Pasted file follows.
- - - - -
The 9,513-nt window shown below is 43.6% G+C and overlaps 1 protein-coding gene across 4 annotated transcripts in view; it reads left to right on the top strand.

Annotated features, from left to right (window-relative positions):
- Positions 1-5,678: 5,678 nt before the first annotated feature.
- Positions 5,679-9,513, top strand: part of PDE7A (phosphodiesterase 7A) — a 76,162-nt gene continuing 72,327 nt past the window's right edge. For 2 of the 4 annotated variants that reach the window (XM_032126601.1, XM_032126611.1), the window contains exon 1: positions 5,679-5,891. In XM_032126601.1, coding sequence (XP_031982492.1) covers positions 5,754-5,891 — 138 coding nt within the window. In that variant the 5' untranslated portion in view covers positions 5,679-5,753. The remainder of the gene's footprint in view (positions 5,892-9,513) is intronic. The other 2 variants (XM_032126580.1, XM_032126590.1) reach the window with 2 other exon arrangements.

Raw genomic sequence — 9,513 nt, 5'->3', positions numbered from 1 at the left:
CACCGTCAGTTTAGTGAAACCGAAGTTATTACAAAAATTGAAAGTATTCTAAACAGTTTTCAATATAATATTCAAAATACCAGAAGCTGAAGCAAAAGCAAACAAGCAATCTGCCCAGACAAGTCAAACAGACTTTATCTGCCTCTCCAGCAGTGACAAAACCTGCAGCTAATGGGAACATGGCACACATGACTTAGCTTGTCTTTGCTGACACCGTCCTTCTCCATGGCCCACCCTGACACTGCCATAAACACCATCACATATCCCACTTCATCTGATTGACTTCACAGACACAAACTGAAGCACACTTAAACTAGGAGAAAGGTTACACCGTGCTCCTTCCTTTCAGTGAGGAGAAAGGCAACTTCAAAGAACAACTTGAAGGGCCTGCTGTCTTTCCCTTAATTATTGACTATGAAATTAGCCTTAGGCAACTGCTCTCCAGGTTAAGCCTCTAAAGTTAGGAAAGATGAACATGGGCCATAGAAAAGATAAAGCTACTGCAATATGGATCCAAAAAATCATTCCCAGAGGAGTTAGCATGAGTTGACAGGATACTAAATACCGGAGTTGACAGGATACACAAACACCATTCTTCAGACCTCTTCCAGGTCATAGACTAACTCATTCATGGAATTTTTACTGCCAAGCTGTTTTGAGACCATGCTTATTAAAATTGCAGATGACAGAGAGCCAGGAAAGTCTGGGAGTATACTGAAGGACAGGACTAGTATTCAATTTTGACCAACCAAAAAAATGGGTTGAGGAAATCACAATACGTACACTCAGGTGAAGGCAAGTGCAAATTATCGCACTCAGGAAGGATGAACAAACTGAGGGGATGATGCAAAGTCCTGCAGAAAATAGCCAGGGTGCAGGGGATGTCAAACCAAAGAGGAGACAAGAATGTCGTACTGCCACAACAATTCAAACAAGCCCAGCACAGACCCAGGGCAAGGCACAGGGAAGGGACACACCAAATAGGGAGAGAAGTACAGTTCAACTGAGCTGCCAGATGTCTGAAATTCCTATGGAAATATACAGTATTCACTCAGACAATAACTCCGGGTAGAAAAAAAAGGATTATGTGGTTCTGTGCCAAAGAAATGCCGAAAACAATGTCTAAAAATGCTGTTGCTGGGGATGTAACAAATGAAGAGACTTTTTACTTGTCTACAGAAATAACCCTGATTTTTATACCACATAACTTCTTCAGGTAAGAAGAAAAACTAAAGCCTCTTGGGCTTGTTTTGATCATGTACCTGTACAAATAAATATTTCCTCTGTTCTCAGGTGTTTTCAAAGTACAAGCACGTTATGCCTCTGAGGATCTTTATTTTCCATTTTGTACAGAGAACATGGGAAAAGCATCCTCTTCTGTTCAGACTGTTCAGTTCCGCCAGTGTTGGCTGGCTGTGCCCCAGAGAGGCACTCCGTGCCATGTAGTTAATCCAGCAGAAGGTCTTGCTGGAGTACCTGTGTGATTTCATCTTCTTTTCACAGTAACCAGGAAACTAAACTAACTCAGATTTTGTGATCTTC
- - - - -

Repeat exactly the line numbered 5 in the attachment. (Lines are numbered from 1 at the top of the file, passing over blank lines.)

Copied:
Raw genomic sequence — 9,513 nt, 5'->3', positions numbered from 1 at the left: